Remembering Dr. N’omi Greber

Jul 31, 2014

This week Dr. N’omi Greber, an advisor to the Heartland Earthworks Conservancy, an accomplished Hopewell archaeology scholar, and a dear colleague passed away.

N’omi was more than a colleague to most of us, she was a mentor, a friend, and a kind heart. Her research at the High Bank Works, Hopewell Mound Group, the Seip Earthworks, and the Harness Works greatly advanced our knowledge of the Hopewell and brought much attention to earthworks. She was a pioneer in the application of geophysics to Hopewell archaeology and her publications helped bridge the gap between the Hopewell and Adena. I first encountered N’omi through her writing when I arrived for graduate school at Ohio State University in 1994. I was asked to proof read an edited volume my advisor Bill Dancey was putting together, and when I got to the chapter N’omi had written it was apparent to my young eyes that N’omi stood out from the crowd. At first I thought she seemed less scientific, but in fact her research and field work were always very rigorous and well planned, adhering to the highest standards. Now that I look back on it, what I think set N’omi’s writing apart was her attempt to bring real people into her discussions and conclusions about the past. That’s not an easy thing to do when counting pot sherds and mapping posthole locations. And N’omi’s attention to detail was unparalleled. I know because in the last eight years she and I worked together very closely on a project to summarize and present work originally done by the Ohio Historical Society in the 1970s at Seip. My job was to create maps of all of the excavation results, including very detailed plans of building foundations and such. Though we were many miles apart as I did my work, I could almost feel N’omi looking over my shoulder…making sure every line was in just the right place. Thank you N’omi for instilling in me an attention to detail that I shall carry on for the rest of my career, and pass on to others. Your legacy of patience, scholarship, and kind-heartedness lives on in all of us who you touched over the many decades of your career. And I hope you finally get to have a word with all of those mischievous “Hopewell sprites” who you were always crediting with any technical glitch we encountered during research and presentations.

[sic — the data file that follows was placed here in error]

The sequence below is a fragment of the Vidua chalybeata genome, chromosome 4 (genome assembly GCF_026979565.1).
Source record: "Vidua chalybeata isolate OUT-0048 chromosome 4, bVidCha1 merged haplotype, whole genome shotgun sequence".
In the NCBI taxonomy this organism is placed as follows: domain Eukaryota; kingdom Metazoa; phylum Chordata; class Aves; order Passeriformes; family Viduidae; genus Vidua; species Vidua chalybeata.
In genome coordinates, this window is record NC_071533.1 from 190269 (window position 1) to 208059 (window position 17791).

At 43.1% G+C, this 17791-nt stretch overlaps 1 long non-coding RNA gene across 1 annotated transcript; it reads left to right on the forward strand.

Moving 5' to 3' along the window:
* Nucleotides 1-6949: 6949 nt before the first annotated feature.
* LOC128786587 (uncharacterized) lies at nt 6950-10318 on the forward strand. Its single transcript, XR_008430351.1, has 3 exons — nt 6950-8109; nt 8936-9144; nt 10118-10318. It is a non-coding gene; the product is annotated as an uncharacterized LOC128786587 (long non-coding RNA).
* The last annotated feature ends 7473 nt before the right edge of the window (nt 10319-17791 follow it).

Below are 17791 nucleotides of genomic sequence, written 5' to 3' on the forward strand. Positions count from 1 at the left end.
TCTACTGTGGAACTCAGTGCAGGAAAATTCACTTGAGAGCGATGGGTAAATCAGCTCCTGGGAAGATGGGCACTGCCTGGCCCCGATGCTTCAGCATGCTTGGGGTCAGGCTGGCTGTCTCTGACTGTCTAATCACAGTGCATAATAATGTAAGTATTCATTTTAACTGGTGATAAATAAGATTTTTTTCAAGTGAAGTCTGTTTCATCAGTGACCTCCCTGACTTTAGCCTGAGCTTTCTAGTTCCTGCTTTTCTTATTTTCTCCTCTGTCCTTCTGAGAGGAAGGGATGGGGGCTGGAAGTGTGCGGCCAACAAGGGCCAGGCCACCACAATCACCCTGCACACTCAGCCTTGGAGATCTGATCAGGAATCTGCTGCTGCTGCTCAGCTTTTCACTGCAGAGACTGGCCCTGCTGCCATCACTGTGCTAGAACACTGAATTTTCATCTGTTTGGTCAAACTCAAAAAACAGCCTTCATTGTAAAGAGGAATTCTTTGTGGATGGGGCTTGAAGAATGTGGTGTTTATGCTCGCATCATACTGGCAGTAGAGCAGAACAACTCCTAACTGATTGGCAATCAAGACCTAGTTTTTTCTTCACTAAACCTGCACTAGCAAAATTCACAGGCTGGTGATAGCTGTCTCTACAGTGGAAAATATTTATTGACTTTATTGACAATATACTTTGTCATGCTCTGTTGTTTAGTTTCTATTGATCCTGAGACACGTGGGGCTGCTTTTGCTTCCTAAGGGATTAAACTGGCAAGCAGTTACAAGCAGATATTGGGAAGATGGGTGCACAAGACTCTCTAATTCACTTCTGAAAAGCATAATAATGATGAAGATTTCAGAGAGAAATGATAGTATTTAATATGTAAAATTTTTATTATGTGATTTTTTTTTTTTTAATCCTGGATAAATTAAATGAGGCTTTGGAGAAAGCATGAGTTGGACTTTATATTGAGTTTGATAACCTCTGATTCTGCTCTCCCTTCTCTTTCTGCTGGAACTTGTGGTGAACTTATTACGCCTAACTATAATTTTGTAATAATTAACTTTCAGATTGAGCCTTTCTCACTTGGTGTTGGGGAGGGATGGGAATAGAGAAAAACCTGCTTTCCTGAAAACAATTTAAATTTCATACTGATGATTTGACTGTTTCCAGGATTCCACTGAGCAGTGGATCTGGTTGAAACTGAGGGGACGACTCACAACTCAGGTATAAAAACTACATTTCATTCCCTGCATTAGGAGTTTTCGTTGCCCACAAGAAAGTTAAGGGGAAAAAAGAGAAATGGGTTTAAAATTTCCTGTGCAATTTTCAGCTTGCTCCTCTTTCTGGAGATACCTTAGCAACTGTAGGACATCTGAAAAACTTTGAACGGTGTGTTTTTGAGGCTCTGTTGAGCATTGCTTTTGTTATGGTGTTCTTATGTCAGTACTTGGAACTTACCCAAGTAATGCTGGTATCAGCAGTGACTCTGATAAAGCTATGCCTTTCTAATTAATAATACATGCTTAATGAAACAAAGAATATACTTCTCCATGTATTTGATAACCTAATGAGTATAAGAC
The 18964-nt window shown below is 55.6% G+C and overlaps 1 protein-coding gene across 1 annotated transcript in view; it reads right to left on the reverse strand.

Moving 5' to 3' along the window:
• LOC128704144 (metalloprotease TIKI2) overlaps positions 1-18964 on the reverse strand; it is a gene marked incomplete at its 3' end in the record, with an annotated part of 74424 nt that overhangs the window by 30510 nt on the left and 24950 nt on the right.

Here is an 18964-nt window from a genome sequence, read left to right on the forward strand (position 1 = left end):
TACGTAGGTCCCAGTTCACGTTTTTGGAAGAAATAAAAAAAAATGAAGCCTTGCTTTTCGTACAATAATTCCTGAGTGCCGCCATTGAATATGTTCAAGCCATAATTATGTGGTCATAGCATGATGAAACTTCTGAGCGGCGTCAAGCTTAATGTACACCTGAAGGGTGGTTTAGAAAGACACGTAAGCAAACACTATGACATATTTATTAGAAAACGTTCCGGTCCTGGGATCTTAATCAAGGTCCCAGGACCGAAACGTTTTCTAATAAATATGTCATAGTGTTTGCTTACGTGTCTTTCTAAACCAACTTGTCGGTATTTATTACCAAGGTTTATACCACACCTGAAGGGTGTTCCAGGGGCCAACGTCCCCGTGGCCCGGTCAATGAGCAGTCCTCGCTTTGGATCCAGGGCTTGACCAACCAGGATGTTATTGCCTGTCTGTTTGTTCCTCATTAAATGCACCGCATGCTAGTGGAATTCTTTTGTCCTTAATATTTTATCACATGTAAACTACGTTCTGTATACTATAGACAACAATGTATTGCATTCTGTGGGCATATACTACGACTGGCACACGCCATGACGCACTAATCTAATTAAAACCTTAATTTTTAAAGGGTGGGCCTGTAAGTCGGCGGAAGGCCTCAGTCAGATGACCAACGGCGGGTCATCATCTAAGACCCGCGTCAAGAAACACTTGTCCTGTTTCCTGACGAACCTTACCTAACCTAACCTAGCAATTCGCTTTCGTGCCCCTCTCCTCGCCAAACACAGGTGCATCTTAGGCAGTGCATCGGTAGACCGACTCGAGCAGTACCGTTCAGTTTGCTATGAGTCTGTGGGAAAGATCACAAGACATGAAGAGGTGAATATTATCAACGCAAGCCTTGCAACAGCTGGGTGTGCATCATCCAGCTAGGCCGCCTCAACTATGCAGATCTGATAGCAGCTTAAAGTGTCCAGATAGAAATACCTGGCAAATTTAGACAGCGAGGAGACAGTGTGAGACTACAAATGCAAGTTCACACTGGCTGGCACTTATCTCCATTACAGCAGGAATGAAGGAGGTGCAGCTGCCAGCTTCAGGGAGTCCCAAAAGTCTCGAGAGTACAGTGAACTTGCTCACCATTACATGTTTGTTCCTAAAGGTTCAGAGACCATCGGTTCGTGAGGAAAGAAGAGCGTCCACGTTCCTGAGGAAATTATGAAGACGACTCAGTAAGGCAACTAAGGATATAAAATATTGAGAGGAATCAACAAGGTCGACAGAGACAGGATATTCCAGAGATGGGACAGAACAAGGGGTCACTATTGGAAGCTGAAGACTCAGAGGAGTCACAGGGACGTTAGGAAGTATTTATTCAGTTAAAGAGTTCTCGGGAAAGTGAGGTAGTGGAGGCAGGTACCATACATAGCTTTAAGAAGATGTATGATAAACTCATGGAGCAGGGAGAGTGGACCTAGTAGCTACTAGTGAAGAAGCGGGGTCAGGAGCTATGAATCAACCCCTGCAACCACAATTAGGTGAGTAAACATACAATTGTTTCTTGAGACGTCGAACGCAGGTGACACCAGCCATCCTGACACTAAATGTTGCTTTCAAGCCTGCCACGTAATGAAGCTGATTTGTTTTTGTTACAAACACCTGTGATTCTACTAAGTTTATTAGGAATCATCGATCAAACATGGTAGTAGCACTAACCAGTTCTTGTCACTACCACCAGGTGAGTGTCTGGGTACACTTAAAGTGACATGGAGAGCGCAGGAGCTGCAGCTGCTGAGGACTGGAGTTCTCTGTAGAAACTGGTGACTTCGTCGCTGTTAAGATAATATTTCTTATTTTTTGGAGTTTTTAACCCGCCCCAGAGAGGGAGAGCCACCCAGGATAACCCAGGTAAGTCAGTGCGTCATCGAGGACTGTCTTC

Jarrod Burks, President
Heartland Earthworks Conservancy